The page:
Prosthodontists and orthodontists are two sides of the same dental coin. While orthodontists treat existing problem teeth, prosthodontists treat teeth that no longer exist. General dentists, orthodontists, and prosthodontists share similar skills, but they have different levels of specialized training. After graduating from dental school, both orthodontists and prosthodontists undergo additional specialized training for 3 to 5 years.Prosthodontists specialize in repairing natural teeth and replacing missing teeth.
They use dentures, dental implants, caps, or crowns to replace extracted or missing teeth. Prosthodontists also work with people with head and neck deformities, replacing missing parts of the jaw and face. They have access to state-of-the-art tools and are constantly trained in the newest forms of treatment. Prosthodontic specialists can also work with children who have missing or severely damaged teeth due to genetics or poor dental care.Orthodontists specialize in working with existing teeth rather than replacing them like a prosthodontist.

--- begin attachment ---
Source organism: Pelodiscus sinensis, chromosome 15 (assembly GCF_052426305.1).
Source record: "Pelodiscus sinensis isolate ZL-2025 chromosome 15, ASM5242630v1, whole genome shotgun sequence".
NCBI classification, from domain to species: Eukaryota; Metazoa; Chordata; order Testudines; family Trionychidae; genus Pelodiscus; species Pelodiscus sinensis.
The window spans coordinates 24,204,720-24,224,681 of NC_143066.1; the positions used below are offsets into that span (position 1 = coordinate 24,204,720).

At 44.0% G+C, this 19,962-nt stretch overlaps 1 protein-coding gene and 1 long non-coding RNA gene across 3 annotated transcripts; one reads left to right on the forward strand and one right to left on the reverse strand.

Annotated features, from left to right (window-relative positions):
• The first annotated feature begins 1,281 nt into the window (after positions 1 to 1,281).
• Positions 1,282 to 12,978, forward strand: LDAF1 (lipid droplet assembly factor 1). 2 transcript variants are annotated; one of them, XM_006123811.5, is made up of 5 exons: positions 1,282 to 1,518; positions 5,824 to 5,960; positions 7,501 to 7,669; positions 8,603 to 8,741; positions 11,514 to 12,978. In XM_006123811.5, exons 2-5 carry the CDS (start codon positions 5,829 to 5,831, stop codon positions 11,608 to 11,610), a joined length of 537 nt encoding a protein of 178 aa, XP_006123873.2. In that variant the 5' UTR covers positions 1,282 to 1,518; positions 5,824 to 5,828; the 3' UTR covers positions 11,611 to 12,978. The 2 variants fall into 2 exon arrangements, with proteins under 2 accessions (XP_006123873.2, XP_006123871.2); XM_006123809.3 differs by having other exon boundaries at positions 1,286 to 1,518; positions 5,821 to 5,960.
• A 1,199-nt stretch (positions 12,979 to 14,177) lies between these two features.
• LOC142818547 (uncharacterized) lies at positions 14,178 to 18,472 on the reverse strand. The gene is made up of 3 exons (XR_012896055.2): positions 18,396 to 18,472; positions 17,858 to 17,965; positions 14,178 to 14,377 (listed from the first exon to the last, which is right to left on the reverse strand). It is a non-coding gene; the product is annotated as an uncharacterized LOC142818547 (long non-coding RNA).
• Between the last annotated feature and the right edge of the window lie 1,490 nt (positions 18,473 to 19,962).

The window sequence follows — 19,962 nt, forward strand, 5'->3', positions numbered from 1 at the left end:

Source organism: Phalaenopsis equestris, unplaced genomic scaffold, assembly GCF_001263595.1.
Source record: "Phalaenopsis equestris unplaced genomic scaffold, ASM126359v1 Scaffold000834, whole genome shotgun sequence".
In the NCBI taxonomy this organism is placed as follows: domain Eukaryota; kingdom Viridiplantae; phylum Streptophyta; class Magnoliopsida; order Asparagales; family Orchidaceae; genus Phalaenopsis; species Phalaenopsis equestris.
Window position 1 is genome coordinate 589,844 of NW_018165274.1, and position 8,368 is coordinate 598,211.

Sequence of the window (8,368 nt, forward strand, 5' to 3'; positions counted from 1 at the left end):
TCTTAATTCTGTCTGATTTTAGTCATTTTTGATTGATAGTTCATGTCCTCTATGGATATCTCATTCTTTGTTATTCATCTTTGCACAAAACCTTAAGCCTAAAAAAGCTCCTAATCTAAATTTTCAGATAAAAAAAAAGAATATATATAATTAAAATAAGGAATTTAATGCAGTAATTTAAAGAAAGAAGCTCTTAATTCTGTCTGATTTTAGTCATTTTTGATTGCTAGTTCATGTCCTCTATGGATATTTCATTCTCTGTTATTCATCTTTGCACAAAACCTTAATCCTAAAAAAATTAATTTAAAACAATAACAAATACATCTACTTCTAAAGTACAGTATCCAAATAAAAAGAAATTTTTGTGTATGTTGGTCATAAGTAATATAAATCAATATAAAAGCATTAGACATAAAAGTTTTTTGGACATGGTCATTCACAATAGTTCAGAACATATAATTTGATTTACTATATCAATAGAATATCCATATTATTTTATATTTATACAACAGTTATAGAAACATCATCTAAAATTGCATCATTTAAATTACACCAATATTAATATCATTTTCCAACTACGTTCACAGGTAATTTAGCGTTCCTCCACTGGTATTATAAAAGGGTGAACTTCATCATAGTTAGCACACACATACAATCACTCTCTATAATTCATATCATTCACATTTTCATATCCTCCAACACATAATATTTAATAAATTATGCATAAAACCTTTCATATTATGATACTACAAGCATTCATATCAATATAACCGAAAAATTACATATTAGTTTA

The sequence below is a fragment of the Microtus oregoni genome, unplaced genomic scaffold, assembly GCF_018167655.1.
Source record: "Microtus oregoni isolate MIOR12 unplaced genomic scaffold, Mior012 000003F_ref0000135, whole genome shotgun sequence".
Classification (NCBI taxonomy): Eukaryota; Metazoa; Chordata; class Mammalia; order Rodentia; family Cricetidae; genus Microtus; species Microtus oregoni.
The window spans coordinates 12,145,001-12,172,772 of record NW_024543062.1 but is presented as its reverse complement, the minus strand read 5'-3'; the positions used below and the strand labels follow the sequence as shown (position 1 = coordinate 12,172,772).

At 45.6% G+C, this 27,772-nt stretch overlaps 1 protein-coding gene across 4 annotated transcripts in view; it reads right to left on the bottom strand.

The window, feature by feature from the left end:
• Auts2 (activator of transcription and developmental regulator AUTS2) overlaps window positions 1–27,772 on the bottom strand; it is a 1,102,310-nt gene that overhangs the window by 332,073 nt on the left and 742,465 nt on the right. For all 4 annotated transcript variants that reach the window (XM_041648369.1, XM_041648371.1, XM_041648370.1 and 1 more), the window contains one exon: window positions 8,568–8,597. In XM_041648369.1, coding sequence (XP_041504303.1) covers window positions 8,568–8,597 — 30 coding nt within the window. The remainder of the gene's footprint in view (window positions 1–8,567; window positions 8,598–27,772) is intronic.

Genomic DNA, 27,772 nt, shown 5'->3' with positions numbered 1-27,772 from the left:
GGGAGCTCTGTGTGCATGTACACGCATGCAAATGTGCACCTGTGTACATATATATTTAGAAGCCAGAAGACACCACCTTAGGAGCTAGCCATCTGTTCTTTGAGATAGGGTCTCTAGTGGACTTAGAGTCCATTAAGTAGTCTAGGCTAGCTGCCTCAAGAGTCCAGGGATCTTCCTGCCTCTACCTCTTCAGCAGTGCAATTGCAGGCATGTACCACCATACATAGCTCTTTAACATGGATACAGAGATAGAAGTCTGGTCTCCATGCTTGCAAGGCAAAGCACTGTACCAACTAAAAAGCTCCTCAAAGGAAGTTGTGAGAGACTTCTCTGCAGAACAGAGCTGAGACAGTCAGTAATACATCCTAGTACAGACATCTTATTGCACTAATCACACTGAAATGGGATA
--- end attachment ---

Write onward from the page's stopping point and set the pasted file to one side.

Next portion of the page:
Most people are familiar with orthodontists, but they only hear about prosthodontists while in the dentist's chair.Both orthodontists and prosthodontists are dentists, but they are also dental specialists who have received 3 to 5 years of specialized training after graduating from dental school. They both play an important role in helping people maintain healthy teeth and gums.